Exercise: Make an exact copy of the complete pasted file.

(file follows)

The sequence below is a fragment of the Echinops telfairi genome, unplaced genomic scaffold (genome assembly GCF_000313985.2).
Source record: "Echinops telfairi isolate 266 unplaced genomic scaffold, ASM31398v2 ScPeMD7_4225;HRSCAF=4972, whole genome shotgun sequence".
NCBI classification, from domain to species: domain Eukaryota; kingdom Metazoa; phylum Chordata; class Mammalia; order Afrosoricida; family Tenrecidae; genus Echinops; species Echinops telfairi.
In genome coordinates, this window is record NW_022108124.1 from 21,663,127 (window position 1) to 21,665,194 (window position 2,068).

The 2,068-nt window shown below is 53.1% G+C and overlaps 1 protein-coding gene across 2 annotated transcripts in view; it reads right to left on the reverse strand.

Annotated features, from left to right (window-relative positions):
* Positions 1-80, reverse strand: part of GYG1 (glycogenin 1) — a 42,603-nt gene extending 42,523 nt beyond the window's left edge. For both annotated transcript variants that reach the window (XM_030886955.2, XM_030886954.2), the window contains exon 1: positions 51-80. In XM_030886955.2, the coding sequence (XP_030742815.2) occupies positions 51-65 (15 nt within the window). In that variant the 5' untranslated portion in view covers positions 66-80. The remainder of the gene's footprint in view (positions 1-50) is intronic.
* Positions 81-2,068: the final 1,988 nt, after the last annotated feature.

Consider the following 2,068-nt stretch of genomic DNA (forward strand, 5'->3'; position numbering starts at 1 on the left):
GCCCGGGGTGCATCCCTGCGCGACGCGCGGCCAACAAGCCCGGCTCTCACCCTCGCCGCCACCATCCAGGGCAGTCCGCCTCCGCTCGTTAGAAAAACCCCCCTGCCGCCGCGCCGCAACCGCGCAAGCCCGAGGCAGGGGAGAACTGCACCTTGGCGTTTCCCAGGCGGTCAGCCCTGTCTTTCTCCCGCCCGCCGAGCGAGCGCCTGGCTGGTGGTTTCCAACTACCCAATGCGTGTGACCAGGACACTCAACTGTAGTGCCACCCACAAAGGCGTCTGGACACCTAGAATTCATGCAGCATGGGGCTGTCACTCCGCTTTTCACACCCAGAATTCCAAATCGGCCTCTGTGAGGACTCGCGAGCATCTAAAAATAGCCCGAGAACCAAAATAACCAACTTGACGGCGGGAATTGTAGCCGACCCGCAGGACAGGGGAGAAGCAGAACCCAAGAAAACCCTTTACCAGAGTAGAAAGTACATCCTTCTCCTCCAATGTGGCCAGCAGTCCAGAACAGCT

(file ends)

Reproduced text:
The sequence below is a fragment of the Echinops telfairi genome, unplaced genomic scaffold (genome assembly GCF_000313985.2).
Source record: "Echinops telfairi isolate 266 unplaced genomic scaffold, ASM31398v2 ScPeMD7_4225;HRSCAF=4972, whole genome shotgun sequence".
NCBI classification, from domain to species: domain Eukaryota; kingdom Metazoa; phylum Chordata; class Mammalia; order Afrosoricida; family Tenrecidae; genus Echinops; species Echinops telfairi.
In genome coordinates, this window is record NW_022108124.1 from 21,663,127 (window position 1) to 21,665,194 (window position 2,068).

The 2,068-nt window shown below is 53.1% G+C and overlaps 1 protein-coding gene across 2 annotated transcripts in view; it reads right to left on the reverse strand.

Annotated features, from left to right (window-relative positions):
* Positions 1-80, reverse strand: part of GYG1 (glycogenin 1) — a 42,603-nt gene extending 42,523 nt beyond the window's left edge. For both annotated transcript variants that reach the window (XM_030886955.2, XM_030886954.2), the window contains exon 1: positions 51-80. In XM_030886955.2, the coding sequence (XP_030742815.2) occupies positions 51-65 (15 nt within the window). In that variant the 5' untranslated portion in view covers positions 66-80. The remainder of the gene's footprint in view (positions 1-50) is intronic.
* Positions 81-2,068: the final 1,988 nt, after the last annotated feature.

Consider the following 2,068-nt stretch of genomic DNA (forward strand, 5'->3'; position numbering starts at 1 on the left):
GCCCGGGGTGCATCCCTGCGCGACGCGCGGCCAACAAGCCCGGCTCTCACCCTCGCCGCCACCATCCAGGGCAGTCCGCCTCCGCTCGTTAGAAAAACCCCCCTGCCGCCGCGCCGCAACCGCGCAAGCCCGAGGCAGGGGAGAACTGCACCTTGGCGTTTCCCAGGCGGTCAGCCCTGTCTTTCTCCCGCCCGCCGAGCGAGCGCCTGGCTGGTGGTTTCCAACTACCCAATGCGTGTGACCAGGACACTCAACTGTAGTGCCACCCACAAAGGCGTCTGGACACCTAGAATTCATGCAGCATGGGGCTGTCACTCCGCTTTTCACACCCAGAATTCCAAATCGGCCTCTGTGAGGACTCGCGAGCATCTAAAAATAGCCCGAGAACCAAAATAACCAACTTGACGGCGGGAATTGTAGCCGACCCGCAGGACAGGGGAGAAGCAGAACCCAAGAAAACCCTTTACCAGAGTAGAAAGTACATCCTTCTCCTCCAATGTGGCCAGCAGTCCAGAACAGCT